Residents tell Casey about health care concerns

Breaking into tears as she addressed U.S. Sen. Bob Casey, D-Pa., Margaret Deterline rattled off the medical bills that seem to arrive constantly in her mailbox.

“It gets to the point where you have to wonder, ‘How are you going to pay?'” Deterline of Altoona said. “I just take one day at a time and deal with whatever comes my way.”

The Tuesday meeting at Primary Health Network’s Altoona Community Health Center demonstrated the complications of health policy in Washington: Democrats such as Casey are fighting to preserve the Affordable Care Act but must acknowledge its limits as angry constituents turn out in growing numbers.

“We’re going to have some tough debates in the next few weeks and even months,” Casey told a circle of health care officials, practitioners and local political figures. “The good news is we’ve figured a lot out. The bad news is we’ve got a long way to go.”

The Affordable Care Act, often called Obamacare, has been embroiled in questions and controversies since Donald Trump won the presidency in November. After vowing for years to eliminate the law, Republicans in Congress have found themselves without a single, clear replacement plan — instead passing piecemeal reforms and worrying privately that repeal could be near-impossible.

In the past month, members of Congress have faced angry town hall meetings and millions of phone calls from constituents demanding Obamacare’s preservation. On Tuesday, locals gathered to demonstrate outside the office of U.S. Rep. Bill Shuster, R-9th District, to demand a meeting.

A few miles away in Altoona, Casey framed the fight to keep Obamacare — as well as Medicare and Medicaid — as merely the first step in a long campaign to reform and preserve the government role in health care. Calling the Republicans’ responses “schemes, not plans,” Casey said privatization ideas pushed by some on the right would be disastrous in Pennsylvania. Some in Congress have toyed with turning the low-income Medicaid system into a state-run system funded by federal grants and turning Medicare for the elderly into a voucher system.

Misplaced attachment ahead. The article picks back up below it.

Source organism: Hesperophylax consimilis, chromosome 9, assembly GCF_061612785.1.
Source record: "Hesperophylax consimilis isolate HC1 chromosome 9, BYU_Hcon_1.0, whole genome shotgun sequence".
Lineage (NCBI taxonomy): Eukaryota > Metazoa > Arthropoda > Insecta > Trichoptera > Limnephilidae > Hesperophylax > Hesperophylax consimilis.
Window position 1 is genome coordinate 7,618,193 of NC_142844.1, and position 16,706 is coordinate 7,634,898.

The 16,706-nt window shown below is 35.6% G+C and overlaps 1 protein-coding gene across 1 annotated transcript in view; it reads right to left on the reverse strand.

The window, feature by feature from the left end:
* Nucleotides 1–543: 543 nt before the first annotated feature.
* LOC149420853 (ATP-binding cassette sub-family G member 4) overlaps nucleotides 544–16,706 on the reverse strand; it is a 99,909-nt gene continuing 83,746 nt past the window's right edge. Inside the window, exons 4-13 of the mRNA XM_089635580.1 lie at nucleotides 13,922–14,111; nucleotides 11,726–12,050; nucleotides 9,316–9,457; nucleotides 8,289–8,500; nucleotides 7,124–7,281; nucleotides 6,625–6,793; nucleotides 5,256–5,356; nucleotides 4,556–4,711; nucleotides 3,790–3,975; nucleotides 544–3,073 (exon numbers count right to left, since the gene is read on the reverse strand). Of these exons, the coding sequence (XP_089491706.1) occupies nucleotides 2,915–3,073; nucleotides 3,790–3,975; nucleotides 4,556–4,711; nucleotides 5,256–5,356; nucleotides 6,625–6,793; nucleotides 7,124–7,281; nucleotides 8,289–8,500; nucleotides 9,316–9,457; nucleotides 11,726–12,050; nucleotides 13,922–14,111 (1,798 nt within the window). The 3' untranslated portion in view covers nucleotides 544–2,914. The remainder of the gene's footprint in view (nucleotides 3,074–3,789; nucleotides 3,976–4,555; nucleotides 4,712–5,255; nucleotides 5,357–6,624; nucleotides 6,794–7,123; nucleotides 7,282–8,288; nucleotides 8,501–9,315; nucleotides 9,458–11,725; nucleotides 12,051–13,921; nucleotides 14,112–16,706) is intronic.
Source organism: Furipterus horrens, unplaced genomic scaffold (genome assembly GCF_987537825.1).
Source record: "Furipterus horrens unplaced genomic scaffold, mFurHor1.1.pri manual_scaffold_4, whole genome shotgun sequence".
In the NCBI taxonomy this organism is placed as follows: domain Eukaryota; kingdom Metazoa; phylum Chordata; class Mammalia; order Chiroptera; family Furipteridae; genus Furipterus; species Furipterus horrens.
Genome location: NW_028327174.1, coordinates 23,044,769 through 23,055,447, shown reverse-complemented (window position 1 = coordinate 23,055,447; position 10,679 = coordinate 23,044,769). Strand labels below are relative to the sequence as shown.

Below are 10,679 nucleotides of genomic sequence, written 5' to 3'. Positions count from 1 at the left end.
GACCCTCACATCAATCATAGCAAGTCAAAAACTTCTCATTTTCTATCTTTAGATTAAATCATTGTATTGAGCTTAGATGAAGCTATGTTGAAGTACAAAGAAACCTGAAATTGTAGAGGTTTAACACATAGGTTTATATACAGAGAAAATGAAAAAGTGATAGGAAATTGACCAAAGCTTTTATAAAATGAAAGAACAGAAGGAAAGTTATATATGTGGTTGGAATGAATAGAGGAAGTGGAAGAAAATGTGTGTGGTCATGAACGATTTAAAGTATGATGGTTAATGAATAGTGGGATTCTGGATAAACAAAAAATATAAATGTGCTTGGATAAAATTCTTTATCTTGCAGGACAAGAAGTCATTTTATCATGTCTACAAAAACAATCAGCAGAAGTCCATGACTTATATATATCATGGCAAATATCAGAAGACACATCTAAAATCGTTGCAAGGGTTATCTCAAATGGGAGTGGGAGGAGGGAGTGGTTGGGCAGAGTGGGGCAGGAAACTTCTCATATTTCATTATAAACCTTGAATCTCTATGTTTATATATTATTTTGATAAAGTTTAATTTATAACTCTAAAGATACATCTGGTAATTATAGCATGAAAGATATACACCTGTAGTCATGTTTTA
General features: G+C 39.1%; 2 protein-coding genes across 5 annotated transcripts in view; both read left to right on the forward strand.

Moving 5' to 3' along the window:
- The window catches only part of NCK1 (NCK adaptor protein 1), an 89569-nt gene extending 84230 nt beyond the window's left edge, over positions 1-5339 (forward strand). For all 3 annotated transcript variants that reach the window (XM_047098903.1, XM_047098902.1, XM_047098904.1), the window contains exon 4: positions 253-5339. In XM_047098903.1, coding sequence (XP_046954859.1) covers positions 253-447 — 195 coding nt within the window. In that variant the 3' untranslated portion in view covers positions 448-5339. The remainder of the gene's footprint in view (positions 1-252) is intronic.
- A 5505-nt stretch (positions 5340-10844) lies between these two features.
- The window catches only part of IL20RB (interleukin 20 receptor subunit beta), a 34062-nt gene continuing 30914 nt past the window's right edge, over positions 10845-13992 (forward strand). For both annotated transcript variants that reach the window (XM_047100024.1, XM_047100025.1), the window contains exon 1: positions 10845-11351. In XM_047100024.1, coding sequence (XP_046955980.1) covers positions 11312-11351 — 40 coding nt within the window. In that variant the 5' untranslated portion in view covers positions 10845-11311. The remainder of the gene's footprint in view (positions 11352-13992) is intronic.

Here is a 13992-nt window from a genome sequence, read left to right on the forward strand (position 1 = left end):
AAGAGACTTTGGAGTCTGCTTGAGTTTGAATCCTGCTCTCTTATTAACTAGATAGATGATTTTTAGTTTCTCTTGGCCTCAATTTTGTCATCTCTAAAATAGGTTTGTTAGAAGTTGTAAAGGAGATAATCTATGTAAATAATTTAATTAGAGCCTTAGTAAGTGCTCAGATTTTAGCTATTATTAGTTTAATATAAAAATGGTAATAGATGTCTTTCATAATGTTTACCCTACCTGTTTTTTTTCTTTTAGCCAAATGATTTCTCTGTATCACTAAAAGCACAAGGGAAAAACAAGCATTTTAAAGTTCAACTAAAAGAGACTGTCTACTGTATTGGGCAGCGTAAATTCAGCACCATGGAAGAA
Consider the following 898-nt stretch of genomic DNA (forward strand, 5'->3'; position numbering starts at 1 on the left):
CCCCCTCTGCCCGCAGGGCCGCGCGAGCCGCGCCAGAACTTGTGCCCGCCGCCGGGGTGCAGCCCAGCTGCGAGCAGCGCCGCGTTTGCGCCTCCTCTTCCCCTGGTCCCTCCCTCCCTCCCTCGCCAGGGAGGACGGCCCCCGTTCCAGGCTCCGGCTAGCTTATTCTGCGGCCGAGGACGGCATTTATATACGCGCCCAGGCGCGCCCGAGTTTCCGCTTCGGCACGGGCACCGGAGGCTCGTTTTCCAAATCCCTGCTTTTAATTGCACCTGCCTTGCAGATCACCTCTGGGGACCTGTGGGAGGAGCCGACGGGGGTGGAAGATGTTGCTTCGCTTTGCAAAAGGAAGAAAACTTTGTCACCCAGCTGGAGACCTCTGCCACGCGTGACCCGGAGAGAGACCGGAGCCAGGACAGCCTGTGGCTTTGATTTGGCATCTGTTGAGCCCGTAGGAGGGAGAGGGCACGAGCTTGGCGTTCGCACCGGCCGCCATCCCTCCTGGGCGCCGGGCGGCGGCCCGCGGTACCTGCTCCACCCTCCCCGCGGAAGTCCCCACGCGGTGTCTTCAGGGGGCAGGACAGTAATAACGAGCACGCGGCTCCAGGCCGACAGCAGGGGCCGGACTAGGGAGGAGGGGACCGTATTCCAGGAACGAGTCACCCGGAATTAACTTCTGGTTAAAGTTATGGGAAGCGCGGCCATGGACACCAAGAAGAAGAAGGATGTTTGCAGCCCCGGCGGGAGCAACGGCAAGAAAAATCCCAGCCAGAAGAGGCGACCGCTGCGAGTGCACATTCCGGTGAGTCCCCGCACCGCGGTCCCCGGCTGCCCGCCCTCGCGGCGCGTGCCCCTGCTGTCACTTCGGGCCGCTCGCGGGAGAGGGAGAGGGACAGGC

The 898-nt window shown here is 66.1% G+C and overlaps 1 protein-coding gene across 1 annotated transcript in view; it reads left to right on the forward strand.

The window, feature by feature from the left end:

“I think there’s a substantial and significant degree of concern out there,” Casey said of the protests across the country. “People know, for example, the value of Medicaid. … That’s real life. That’s not some political debate.”

Obamacare in particular carries its own risks, as two guests at Casey’s Tuesday meeting could attest. While medical experts and officials debated rural primary care and corporate wellness programs, Deterline and Marsha Hansard of Altoona posed a simpler concern: Care is simply too expensive.

“You work all your life, and boy, is it a rude awakening,” Hansard said. “I never thought I’d be in the position I’m in.”

When she reached the age cutoff, Hansard said, she signed on for Medicare and supplemental insurance. But before that, insurance through the Obamacare exchanges was simply too expensive for someone living on a retirement fund — especially when they fall through the means-testing cracks to get subsidies or assistance.

Hansard said before she could use Medicaid, she relied on Altoona doctor Zane Gates’ clinic for care.

“Otherwise, I wouldn’t know where to go,” she said.

For Deterline, chronic conditions combined with surgeries and physical therapy have made health care punishingly expensive. Forty-dollar copays and fees add up, she said; even her son has thousands of dollars on credit cards for his own care and travel outside Altoona.

“There’s days I think I should go see a physician, but I don’t go because I’m already up to $3,000,” Deterline said. “After a while, you don’t have that money in your bank account.”

Political solutions for people like Deterline and Hansard could be complex. Of the medical experts gathered Tuesday, none said Obamacare should be repealed — instead, individual problems should be targeted in Congress, they argued.

Rising insurance prices aren’t inherently a symptom of the law — some experts have said Obamacare actually reduced price hikes — but in states like Pennsylvania, care can remain unaffordable for some. That has contributed to both Republican opposition and, on the left, renewed calls for a public insurance option or even a “Medicare-for-all” system.

“We have to be open to changes,” Casey said. “We’re going to need inspiration and examples.”

Mirror Staff Writer Ryan Brown is at 946-7457.

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